I suppose it was too much to expect an Oxford brogue.

Having said that, such a choice in payload would have said more about the sender than the recipient. A hand-tooled shoe with heavyweight welted sole denotes the more thoughtful type of protester. The type whose main gripe might be the scheduling on Radio 4 or the willingness, or otherwise, of the local deli to stock free-range couscous.

And so, as a service to political leaders behind lecterns worldwide, and following the tradition for which this blog is known, I offer below a guide to translating the message behind the shoe.

The Croc - quite frankly, whatever the thrower is protesting about, you can happily disregard them. They clearly let slip the bonds of sanity some time ago.

The deck shoe - hmm. Have you threatened to close down a marina recently?

The Nike High-Top - are you John Lithgow and have you recently banned dancing in your local town? In which case, look out for Kevin Bacon in the audience.

The Manolo Blahnik slingback - actually, this might not be a protest at all, more of a request to join the thrower in the bar afterwards for a Cosmopolitan.

The Doctor Marten boot - you've pissed off a Goth. He'll probably be too dissolute to do too much else. But be careful in case there's a patchouli oil follow-on.

The sandal - a tricky one, this. It depends very much on where you are. If you're standing at a lectern in a temperate climate, then this is a bit of a classic, if stereotypical, case. Expect something involving furry creatures or CO2. However, if you're in a warmer country, somewhere sandy, perhaps, then quite frankly you're on your own, sunshine.

Any shoes in a pair - this isn't a protest. You have taken a job in a bowling alley.

Monday, 2 February 2009

Mondays are for drinking with the Seldom Seen Kid

In my snow-and-horrifying-traffic-capers-related excitement I forgot to mention last night.

The BBC, in their ultimate wisdom, recorded a session with Elbow earlier in January, at Abbey Road studios. They invited along the BBC Concert Orchestra and a full choir. Someone trained a whole load of cameras on them, then the Beeb decided to show the whole thing on the telly. Cue lots of "Actually the BBC licence fee is not bad value for money" style-discussions.

Those of you reading this in the next few days might be in time to see it on iPlayer, if you'd like. I recommend the track 'Mirrorball', by the way - about 11 and a half minutes in. If you don't get chills, check for a pulse.

Those of you coming along later will have to make do with this track below. Make sure you do:

Doing it sideways

It was never like this when we were kids. I shall brook no argument in this matter.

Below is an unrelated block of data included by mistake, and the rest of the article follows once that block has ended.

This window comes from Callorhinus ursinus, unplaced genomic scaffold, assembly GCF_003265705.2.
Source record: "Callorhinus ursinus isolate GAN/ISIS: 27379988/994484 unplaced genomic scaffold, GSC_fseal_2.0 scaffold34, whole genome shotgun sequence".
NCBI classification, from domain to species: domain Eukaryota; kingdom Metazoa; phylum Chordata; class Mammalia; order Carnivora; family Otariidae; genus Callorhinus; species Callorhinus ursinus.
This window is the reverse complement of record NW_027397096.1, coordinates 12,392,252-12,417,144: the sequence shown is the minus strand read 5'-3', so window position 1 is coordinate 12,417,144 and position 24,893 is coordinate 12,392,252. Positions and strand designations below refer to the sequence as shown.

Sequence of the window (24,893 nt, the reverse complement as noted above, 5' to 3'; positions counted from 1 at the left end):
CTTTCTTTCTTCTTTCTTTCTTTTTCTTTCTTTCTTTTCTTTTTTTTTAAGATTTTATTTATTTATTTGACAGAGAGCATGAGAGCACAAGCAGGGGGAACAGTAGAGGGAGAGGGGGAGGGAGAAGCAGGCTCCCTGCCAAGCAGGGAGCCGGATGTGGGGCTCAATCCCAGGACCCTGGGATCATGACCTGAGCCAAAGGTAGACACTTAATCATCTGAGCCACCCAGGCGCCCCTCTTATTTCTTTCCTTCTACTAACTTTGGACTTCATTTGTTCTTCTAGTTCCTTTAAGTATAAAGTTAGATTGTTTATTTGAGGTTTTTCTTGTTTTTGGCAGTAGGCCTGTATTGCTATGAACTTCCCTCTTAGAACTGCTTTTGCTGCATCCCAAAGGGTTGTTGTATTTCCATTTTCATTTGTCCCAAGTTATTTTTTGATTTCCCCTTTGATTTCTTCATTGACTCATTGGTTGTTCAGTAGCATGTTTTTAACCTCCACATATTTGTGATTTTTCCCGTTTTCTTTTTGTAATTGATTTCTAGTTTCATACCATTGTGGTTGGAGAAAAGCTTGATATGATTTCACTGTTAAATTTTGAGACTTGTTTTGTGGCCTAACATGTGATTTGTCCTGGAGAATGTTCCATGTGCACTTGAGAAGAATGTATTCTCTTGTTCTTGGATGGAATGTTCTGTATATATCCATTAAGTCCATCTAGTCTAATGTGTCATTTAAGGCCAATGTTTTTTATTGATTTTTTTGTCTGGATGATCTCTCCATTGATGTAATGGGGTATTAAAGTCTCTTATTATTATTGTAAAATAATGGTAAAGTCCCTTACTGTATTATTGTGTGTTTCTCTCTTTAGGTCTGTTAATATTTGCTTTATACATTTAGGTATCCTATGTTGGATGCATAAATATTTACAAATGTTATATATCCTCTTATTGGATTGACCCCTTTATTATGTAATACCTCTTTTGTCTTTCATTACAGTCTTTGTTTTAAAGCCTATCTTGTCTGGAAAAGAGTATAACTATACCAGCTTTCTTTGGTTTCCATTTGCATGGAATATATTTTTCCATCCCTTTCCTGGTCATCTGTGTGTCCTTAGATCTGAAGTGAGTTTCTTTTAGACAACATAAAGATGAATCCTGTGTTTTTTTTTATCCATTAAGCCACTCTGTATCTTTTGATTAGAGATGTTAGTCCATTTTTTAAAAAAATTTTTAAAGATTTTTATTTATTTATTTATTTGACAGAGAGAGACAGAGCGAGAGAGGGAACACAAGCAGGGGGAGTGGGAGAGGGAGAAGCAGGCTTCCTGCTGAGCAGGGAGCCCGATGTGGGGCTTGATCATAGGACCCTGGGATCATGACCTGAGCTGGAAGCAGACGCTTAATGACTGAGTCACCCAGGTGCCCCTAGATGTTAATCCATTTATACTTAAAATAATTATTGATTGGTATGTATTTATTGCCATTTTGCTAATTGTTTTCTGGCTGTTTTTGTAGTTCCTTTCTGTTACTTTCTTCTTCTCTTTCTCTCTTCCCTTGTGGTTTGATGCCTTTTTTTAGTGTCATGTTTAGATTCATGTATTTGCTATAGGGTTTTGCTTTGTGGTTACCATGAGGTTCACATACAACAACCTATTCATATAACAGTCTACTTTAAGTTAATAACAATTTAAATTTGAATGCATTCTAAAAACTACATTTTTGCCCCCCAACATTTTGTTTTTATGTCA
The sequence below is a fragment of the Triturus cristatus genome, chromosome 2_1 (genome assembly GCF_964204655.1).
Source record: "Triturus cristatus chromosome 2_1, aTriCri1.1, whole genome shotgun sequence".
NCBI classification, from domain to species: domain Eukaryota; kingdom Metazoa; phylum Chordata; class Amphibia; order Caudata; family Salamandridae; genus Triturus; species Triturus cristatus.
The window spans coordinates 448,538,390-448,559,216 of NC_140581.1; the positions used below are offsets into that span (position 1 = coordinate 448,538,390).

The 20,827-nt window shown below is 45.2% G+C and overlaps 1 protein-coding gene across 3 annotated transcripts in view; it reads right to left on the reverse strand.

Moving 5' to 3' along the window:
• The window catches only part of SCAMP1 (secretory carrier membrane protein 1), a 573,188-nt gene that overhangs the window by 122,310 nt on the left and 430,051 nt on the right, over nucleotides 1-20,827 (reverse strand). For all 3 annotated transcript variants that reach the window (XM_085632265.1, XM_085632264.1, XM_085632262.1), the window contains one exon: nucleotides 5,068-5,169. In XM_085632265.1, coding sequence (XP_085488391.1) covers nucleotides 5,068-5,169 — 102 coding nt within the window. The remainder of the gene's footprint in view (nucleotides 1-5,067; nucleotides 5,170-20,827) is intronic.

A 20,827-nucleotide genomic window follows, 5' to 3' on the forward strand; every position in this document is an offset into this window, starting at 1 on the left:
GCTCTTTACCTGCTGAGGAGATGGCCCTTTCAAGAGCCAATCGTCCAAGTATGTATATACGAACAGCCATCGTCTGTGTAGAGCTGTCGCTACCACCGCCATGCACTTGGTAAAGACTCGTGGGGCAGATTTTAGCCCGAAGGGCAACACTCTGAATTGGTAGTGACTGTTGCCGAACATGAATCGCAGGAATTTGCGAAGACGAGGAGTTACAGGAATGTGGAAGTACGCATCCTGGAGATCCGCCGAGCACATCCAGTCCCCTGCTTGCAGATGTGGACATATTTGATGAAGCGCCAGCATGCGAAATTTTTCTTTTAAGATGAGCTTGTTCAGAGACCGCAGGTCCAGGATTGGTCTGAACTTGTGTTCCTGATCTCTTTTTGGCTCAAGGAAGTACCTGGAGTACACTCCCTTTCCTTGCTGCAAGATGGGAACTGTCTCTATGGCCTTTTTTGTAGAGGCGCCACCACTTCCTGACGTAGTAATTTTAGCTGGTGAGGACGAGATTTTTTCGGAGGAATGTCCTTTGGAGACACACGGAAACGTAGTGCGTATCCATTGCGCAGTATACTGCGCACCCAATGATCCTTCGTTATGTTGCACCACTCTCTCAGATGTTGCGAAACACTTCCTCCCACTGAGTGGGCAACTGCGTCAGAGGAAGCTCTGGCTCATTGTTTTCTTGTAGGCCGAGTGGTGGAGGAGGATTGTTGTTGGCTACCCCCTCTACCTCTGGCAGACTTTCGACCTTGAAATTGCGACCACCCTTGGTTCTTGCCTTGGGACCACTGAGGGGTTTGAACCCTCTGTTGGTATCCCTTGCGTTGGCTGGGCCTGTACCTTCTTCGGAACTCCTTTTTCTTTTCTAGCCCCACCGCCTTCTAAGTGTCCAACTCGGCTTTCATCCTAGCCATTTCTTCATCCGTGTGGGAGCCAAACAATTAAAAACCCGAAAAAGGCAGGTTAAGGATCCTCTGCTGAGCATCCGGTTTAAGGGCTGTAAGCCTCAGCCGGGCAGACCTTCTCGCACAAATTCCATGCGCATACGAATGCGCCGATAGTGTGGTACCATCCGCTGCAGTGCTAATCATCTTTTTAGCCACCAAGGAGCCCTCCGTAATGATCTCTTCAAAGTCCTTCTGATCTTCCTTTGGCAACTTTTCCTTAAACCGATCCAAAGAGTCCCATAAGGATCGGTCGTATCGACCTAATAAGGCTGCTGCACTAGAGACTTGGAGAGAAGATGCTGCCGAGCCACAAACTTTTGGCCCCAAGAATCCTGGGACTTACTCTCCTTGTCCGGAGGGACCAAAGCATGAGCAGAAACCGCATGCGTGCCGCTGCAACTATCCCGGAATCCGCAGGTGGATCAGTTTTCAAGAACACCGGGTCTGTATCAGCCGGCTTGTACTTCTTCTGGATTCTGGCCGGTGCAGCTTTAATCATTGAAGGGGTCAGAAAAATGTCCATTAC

For starters, snow was a regular occurrence. I am sure of this. Every year, without fail, there would be a covering. It would be deep, crisp and, indeed, even. It would lay round about, as it should. You could be guaranteed a good few inches overnight.


We've had a bit of a drought, snow-wise, for the past few years. You'd get an odd smattering every now and then, but really there was nothing to write home about. Which has made today's snow a little bit of a shock to many people. Despite it being the sort of snowfall that would cause snorts of derision amongst Scandinavians, Canadians and those from the northern US states, the papers have managed to portray today as something akin to the country grinding to a halt.

The snow was light this morning when I departed for work, but fell steadily throughout the day. A sympathetic boss let me leave early, and I started the 25-mile trudge back home. It was as I sat in a line of stationery traffic that I noticed something.

My car appears to have several settings to allow driving in extreme conditions. The normal mode is in use most of the time, as Tesco's carpark doesn't tend to provide too much of a dynamic challenge. There is an enhanced traction control setting, for getting by when things get a little slippy underwheel. And there's a third level, which switches all the driver aids off. You need to be wearing your brave pants for that one. Or at least, a white racing suit and matching helmet.

All of this trickery is managed by a single button on the dashboard. Unpressed, and we're in normal mode. If I need a little help, a single press gets the electronic traction angels sitting on my worried shoulder. But here's the thing. To switch everything off, moving swiftly into mad-bugger-trackday-banzai-mode, you press the self-same button for half-a-second longer.

You can see where this might lead, can't you?

Of course, my car's manufacturer has thought of this, and so puts little indicator lights on the dashboard to tell you what mode you're in. Unfortunately, the lights for mommy-I'm-scared and hairychested-bejesus are pretty much identical. So you have to rely on other visual cues. In my case, the gaunt black-clad figure sharpening ancient farmyard equipment whilst sat in the passenger seat would be a bit of a hint. Or the fact that a casual glance out of the window showed me heading sideways toward a crash barrier, 400-year-old yew tree, cliff-edge or suddenly interested bus queue.

Clearly, there are some buttons best left unpressed.